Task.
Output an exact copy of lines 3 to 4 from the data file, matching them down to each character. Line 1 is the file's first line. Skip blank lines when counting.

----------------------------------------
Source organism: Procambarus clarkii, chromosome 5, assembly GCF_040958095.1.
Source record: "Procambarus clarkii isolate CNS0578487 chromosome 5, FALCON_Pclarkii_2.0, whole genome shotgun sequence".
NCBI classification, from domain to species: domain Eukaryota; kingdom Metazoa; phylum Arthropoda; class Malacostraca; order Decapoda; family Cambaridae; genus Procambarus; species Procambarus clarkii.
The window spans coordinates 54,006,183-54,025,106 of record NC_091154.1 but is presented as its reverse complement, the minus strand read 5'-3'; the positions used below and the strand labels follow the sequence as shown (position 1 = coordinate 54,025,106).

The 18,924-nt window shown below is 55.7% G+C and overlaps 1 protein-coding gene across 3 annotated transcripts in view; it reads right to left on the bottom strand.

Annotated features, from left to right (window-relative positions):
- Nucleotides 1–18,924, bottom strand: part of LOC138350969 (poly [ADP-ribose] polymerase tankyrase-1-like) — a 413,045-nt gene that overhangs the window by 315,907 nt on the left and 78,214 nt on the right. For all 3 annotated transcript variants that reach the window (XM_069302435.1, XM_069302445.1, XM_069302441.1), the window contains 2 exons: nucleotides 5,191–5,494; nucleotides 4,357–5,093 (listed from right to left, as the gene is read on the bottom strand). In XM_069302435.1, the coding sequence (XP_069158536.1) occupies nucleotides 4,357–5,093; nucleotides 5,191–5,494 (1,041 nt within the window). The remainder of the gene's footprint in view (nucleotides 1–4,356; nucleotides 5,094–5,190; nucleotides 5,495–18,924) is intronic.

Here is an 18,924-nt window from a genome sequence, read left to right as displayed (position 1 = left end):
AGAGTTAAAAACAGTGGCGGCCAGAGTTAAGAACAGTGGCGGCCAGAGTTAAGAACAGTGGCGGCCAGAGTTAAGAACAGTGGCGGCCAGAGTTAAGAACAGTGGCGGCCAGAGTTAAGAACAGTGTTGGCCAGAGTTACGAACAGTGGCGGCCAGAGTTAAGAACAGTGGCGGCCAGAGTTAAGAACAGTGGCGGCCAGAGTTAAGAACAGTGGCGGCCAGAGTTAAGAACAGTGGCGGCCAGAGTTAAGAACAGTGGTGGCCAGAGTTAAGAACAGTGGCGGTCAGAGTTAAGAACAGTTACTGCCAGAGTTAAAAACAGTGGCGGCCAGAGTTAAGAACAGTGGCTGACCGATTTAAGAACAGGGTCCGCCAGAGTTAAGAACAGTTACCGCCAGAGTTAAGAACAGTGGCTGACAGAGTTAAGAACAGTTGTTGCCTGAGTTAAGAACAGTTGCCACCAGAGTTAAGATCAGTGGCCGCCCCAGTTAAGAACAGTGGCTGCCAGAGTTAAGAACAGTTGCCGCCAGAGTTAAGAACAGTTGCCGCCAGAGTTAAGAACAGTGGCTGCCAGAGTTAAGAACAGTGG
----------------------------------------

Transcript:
NCBI classification, from domain to species: domain Eukaryota; kingdom Metazoa; phylum Arthropoda; class Malacostraca; order Decapoda; family Cambaridae; genus Procambarus; species Procambarus clarkii.
The window spans coordinates 54,006,183-54,025,106 of record NC_091154.1 but is presented as its reverse complement, the minus strand read 5'-3'; the positions used below and the strand labels follow the sequence as shown (position 1 = coordinate 54,025,106).